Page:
With Oakland so far ahead of the Mariners, winning the American League’s Western Division isn’t very likely. So the Mariners’ competition isn’t among their division anymore. Instead, they are one of seven American League teams vying for two wild-card spots—the “MAY I, BRO?” division: the Mariners, Angels, Yankees, Indians, Blue Jays, Royals, and Orioles. You know the good-pitching, poor-hitting M’s. Let’s see what they’re up against as the season’s second half begins.
The Los Angeles Angels are back with the relentless offense of their heyday. Mike Trout and a rejuvenated Albert Pujols lead the charge. But those dangerous Angels teams of the mid-2000s also had a terrific bullpen. This team doesn’t, relying on veteran set-up man Joe Smith to close after his predecessor was so bad they traded him. Remaining games vs. Mariners: 10.
Mariano Rivera finally retires, and who leads the AL in saves? Again, the New York Yankees. Their weak rotation needs buttressing from the bullpen, and new closer David Robertson shoulders the load. Unfortunately the Yankees’ lineup of superannuated superstars can barely shoulder their bats. Derek Jeter and Ichiro combined have fewer extra base hits than Robinson Cano has doubles. RGVM: 0.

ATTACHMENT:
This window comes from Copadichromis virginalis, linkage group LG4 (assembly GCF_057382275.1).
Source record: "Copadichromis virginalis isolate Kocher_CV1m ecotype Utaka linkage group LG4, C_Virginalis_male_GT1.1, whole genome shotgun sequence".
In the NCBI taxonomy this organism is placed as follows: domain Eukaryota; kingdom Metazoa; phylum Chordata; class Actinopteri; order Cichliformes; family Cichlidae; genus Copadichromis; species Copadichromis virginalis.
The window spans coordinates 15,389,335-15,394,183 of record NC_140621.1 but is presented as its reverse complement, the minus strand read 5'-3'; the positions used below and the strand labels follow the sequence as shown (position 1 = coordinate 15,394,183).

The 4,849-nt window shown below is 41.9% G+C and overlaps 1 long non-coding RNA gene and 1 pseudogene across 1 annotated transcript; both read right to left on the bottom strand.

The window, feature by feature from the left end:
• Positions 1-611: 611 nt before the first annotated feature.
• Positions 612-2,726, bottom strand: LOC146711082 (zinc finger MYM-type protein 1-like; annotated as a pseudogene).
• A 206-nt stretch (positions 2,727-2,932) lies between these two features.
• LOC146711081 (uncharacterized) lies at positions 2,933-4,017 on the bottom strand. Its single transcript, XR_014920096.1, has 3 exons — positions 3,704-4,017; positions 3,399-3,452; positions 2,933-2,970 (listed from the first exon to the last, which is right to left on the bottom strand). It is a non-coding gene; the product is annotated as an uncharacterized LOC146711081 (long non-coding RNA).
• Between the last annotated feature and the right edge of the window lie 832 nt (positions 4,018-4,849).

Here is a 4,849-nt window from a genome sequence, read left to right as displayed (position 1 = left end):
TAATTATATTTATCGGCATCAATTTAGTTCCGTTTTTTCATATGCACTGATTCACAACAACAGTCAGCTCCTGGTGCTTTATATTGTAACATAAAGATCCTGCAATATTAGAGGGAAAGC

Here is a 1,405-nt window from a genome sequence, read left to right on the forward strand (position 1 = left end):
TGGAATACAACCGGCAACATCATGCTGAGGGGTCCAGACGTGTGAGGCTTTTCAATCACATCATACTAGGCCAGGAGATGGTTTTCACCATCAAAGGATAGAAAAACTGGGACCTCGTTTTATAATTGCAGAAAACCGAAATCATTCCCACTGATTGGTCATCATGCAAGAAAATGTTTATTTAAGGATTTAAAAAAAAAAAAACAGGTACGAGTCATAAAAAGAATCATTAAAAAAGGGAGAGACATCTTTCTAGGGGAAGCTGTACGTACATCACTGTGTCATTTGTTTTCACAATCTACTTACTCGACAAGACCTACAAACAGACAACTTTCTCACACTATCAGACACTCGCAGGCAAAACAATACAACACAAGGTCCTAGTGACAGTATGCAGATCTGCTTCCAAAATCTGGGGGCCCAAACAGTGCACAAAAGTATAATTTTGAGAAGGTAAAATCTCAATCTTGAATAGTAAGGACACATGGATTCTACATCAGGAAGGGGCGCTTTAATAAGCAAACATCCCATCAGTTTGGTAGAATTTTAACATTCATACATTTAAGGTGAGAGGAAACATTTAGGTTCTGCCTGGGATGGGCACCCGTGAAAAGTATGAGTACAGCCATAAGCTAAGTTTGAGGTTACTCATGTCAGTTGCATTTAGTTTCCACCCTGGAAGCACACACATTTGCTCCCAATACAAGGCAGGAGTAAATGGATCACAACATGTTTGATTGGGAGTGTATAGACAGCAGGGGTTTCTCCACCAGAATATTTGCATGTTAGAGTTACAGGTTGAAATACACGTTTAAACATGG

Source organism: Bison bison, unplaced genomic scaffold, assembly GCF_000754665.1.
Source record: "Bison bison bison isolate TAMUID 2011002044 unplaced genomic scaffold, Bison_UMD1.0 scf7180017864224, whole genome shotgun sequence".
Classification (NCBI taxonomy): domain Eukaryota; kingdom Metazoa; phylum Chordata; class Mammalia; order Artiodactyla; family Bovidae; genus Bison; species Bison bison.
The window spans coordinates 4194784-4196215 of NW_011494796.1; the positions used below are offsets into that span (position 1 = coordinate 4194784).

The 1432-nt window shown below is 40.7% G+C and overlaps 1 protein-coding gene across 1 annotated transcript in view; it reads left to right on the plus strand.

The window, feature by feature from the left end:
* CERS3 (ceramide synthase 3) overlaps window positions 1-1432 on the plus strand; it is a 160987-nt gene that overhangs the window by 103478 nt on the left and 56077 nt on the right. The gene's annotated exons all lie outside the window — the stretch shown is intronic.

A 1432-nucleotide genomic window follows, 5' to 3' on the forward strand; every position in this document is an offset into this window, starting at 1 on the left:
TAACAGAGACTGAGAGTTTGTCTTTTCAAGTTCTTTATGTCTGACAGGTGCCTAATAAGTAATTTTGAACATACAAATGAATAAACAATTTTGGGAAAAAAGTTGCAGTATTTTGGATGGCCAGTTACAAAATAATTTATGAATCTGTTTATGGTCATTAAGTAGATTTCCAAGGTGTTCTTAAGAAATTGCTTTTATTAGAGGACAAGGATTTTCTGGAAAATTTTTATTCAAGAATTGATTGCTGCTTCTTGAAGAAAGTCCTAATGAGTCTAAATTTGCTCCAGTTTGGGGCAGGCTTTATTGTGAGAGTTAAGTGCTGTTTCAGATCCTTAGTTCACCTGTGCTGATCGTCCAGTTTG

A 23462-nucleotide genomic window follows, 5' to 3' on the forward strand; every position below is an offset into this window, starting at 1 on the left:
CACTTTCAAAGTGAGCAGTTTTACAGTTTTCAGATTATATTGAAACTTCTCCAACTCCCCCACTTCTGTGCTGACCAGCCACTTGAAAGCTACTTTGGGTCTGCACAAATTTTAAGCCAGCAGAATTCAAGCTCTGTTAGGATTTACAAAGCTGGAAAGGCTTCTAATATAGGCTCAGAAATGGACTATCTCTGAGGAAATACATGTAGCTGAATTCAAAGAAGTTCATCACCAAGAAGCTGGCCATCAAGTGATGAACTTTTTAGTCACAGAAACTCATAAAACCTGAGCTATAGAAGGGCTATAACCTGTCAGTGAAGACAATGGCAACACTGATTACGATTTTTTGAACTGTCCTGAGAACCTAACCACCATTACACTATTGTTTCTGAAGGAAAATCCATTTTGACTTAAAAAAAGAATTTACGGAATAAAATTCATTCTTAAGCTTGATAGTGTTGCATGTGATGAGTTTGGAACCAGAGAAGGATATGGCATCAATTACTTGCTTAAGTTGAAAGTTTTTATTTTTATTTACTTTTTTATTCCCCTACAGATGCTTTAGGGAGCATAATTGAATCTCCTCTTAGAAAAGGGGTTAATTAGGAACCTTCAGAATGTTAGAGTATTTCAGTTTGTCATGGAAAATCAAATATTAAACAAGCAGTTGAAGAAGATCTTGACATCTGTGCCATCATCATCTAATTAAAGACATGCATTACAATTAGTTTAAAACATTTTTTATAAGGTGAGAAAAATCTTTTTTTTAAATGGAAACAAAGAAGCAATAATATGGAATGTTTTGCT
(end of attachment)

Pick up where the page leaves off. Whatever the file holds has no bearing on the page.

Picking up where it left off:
The Cleveland Indians’ Lonnie Chisenhall (age 25) and Michael Brantley (27) have been among the league’s top hitters, striking for both average and power. But high-priced veterans are letting the team down; Nick Swisher (33) and Michael Bourn (31) have been awful. RGVM: 3.
The Toronto Blue Jays are best in the AL in hitting home runs, with Edwin Encarnacion’s 26 leading the way. Five other Jays are in double-figures. They aren’t so good at staying healthy. Three of the Jays’ four starting infielders are on the DL, with Encarnacion the latest to get hurt. RGVM: 0.
The Kansas City Royals have the AL’s fewest strikeouts and fewest walks; they put the ball in play and make you try to field it. Maybe they’ve taken it too far, as they also have by far the fewest homers in the AL. They’re on a pace to hit just 96, which would be the worst total for an American League team since 1992. RGVM: 0.
One of the hottest topics of the Mariners’ offseason was whether they should sign Nelson Cruz. Many M’s fans were horrified by the thought, seeing him as an aging slugger in the mold of recent signees Mike Morse, Raúl Ibañez, and Jack Cust. Happily (then), the Baltimore Orioles signed Cruz, who unhappily (now) has singlehandedly kept the Orioles in contention with 29 first-half homers. Cruz’s bat has obscured the Orioles’ many other deficiencies, especially their poor starting pitching. RGVM: 7.